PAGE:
Global Disease Detection Operations Center: What
To address weaknesses or gaps in global public health surveillance and response capacity, the Global Disease Detection Operations Center, modeled on WHO’s Alert and Response Operations and established in early 2007, serves as CDC’s platform dedicated to detecting and monitoring global public health events of international importance using event-based surveillance.
The GDD Operations Center monitors outbreaks from infectious and non-infectious causes including public health events attributable to disasters, intoxications, and chemical, radiological or nuclear releases, to identify new or unexplained global public health threats and better position CDC to respond. Zoonotic disease outbreaks among animals come under surveillance to assess signals of emerging or re-emerging outbreaks of human disease.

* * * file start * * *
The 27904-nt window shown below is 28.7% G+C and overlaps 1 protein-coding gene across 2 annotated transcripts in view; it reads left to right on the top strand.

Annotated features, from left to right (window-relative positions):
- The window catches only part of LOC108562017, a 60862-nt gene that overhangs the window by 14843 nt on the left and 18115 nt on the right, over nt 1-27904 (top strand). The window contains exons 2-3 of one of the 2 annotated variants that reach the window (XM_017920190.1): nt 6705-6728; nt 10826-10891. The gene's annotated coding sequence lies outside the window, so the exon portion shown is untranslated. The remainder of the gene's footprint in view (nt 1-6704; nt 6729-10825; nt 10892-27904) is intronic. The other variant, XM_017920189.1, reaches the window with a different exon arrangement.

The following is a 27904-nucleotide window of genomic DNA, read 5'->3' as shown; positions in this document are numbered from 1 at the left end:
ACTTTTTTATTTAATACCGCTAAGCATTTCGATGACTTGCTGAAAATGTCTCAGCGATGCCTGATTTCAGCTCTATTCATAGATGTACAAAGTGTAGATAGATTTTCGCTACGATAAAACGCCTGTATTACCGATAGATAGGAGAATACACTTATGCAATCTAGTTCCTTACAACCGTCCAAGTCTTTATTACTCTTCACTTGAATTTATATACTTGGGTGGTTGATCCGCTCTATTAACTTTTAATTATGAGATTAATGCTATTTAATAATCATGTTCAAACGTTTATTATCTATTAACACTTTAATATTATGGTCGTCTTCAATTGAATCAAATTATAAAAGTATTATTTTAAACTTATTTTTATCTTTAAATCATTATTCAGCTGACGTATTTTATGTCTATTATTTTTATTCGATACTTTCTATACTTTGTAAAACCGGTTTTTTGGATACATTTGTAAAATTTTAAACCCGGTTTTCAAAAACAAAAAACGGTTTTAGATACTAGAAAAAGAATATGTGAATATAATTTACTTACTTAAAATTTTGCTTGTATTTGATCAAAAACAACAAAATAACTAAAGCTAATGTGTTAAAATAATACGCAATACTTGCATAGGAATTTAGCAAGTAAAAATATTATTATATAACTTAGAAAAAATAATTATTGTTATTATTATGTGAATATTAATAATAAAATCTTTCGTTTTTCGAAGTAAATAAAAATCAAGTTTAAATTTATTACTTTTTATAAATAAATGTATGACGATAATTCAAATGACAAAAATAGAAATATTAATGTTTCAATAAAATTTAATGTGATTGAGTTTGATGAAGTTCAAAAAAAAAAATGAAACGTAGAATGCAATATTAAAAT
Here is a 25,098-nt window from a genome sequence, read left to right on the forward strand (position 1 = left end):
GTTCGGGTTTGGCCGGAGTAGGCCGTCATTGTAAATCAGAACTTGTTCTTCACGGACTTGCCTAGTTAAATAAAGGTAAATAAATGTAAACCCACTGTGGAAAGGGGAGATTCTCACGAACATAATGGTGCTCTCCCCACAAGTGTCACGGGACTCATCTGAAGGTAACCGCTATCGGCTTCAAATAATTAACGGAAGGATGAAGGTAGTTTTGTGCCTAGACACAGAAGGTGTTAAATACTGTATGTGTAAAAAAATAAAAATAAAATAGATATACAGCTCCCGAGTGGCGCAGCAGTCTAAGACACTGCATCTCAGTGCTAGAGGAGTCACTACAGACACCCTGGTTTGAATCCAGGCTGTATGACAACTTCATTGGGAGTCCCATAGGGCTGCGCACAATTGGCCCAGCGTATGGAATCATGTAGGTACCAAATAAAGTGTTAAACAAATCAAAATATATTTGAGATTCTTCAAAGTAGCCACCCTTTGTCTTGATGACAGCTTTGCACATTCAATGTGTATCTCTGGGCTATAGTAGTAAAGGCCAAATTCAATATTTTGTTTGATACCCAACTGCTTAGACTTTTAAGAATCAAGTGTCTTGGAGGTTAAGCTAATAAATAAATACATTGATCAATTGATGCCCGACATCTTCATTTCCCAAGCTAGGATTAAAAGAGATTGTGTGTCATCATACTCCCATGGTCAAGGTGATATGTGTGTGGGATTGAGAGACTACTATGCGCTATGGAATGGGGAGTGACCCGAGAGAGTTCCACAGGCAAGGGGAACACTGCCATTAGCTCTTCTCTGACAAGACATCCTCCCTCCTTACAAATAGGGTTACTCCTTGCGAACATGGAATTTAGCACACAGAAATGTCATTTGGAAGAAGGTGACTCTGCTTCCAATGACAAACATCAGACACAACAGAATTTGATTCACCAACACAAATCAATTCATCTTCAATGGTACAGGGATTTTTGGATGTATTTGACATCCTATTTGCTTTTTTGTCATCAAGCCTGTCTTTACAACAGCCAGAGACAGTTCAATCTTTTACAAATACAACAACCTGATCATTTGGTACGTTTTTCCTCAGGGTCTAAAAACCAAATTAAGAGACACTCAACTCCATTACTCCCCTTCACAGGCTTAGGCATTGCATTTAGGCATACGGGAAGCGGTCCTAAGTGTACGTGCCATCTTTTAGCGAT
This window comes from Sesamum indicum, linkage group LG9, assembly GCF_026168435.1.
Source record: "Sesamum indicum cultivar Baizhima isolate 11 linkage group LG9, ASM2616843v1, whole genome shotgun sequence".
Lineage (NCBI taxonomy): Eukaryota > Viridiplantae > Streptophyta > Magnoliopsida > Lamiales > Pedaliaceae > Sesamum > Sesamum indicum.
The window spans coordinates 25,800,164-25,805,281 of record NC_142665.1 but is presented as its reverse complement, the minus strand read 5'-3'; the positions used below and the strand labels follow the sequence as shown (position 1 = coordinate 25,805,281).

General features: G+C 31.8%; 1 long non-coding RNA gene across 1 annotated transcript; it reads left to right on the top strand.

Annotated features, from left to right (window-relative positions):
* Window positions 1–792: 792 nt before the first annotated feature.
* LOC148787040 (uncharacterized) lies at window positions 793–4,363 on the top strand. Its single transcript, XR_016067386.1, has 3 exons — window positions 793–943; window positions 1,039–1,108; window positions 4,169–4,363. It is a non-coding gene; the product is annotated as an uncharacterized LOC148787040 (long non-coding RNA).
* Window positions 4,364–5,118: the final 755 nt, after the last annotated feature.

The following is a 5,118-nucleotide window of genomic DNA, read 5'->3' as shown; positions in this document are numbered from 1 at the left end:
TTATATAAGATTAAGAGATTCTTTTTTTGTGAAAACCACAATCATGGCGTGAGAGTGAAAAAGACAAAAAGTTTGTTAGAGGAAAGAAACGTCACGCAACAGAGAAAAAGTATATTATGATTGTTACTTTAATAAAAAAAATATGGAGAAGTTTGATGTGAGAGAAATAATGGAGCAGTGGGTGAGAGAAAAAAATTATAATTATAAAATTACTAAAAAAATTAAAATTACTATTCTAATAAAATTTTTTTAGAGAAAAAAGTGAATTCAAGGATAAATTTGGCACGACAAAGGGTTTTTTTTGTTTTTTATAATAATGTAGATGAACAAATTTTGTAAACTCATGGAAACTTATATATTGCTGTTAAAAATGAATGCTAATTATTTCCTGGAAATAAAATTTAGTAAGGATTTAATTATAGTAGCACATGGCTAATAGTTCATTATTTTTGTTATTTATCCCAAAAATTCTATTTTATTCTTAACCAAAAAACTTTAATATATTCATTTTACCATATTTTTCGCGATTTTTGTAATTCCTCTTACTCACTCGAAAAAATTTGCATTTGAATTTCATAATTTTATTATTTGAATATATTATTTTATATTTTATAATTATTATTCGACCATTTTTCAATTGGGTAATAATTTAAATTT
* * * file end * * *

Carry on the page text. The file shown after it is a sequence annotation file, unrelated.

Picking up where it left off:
GDD Operations Center supports two agency-wide functions:
- Global risk- and event-based surveillance and
- Operational and financial support for a subset of CDC's international deployments in response to events for which international assistance has been requested.
The GDD Operations Center detects and supports the investigation of outbreaks at the earliest stages, often before the cause is determined. Several investigations, e.g., Nodding Syndrome in Africa, Chronic Kidney Disease in Central America, are ongoing as the etiology has yet to be determined.
Since 2007, the GDD Operations Center monitored and reported over 1300 unique outbreaks of more than 140 diseases occurring in over 150 different countries. The GDD Operations Center's outbreak response contingency fund provides financial support to CDC programs that makes possible a prompt response to international requests for CDC field assistance.